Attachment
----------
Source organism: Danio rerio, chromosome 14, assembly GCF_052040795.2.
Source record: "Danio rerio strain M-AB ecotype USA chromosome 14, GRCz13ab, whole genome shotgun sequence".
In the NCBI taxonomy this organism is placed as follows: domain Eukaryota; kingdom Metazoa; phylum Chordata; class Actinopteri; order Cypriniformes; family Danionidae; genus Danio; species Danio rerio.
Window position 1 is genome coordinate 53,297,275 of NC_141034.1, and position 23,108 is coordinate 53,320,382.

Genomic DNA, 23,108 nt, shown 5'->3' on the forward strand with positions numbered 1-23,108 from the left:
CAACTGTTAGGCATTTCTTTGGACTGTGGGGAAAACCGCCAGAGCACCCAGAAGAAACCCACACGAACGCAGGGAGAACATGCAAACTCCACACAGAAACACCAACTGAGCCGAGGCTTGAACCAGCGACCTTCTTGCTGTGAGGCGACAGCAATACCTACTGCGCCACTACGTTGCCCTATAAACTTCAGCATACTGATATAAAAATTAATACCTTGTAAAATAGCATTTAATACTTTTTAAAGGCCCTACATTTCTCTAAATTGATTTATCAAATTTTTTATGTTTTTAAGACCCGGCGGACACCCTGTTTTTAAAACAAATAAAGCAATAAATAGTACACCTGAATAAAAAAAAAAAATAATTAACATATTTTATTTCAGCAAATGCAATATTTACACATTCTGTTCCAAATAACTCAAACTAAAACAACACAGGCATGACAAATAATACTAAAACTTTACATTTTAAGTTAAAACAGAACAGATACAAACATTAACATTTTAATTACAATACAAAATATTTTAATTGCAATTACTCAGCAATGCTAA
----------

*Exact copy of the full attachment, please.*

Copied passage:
Source organism: Danio rerio, chromosome 14, assembly GCF_052040795.2.
Source record: "Danio rerio strain M-AB ecotype USA chromosome 14, GRCz13ab, whole genome shotgun sequence".
In the NCBI taxonomy this organism is placed as follows: domain Eukaryota; kingdom Metazoa; phylum Chordata; class Actinopteri; order Cypriniformes; family Danionidae; genus Danio; species Danio rerio.
Window position 1 is genome coordinate 53,297,275 of NC_141034.1, and position 23,108 is coordinate 53,320,382.

Genomic DNA, 23,108 nt, shown 5'->3' on the forward strand with positions numbered 1-23,108 from the left:
CAACTGTTAGGCATTTCTTTGGACTGTGGGGAAAACCGCCAGAGCACCCAGAAGAAACCCACACGAACGCAGGGAGAACATGCAAACTCCACACAGAAACACCAACTGAGCCGAGGCTTGAACCAGCGACCTTCTTGCTGTGAGGCGACAGCAATACCTACTGCGCCACTACGTTGCCCTATAAACTTCAGCATACTGATATAAAAATTAATACCTTGTAAAATAGCATTTAATACTTTTTAAAGGCCCTACATTTCTCTAAATTGATTTATCAAATTTTTTATGTTTTTAAGACCCGGCGGACACCCTGTTTTTAAAACAAATAAAGCAATAAATAGTACACCTGAATAAAAAAAAAAAATAATTAACATATTTTATTTCAGCAAATGCAATATTTACACATTCTGTTCCAAATAACTCAAACTAAAACAACACAGGCATGACAAATAATACTAAAACTTTACATTTTAAGTTAAAACAGAACAGATACAAACATTAACATTTTAATTACAATACAAAATATTTTAATTGCAATTACTCAGCAATGCTAA